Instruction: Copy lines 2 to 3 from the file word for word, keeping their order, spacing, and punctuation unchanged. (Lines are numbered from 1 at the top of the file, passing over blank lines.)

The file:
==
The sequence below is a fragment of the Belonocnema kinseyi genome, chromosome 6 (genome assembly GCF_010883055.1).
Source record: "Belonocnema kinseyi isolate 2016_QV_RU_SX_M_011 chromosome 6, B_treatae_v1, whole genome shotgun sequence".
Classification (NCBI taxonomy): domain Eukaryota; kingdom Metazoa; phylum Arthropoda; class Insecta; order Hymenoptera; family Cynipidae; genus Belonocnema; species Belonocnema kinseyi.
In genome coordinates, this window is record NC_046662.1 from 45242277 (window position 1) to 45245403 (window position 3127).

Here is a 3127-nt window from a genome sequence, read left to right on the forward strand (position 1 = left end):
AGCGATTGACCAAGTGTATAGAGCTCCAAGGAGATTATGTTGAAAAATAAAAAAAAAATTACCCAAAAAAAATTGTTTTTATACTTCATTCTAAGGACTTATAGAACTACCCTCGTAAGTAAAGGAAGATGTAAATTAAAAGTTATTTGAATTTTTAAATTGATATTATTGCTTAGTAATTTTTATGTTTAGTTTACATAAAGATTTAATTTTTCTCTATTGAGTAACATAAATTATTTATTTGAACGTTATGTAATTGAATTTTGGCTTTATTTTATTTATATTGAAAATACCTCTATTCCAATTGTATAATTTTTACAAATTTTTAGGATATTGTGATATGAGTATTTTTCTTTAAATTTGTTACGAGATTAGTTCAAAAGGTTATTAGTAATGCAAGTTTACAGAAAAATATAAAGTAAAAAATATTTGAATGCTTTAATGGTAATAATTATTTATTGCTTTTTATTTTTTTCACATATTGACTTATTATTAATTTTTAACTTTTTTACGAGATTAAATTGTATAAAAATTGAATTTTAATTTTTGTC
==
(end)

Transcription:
Source record: "Belonocnema kinseyi isolate 2016_QV_RU_SX_M_011 chromosome 6, B_treatae_v1, whole genome shotgun sequence".
Classification (NCBI taxonomy): domain Eukaryota; kingdom Metazoa; phylum Arthropoda; class Insecta; order Hymenoptera; family Cynipidae; genus Belonocnema; species Belonocnema kinseyi.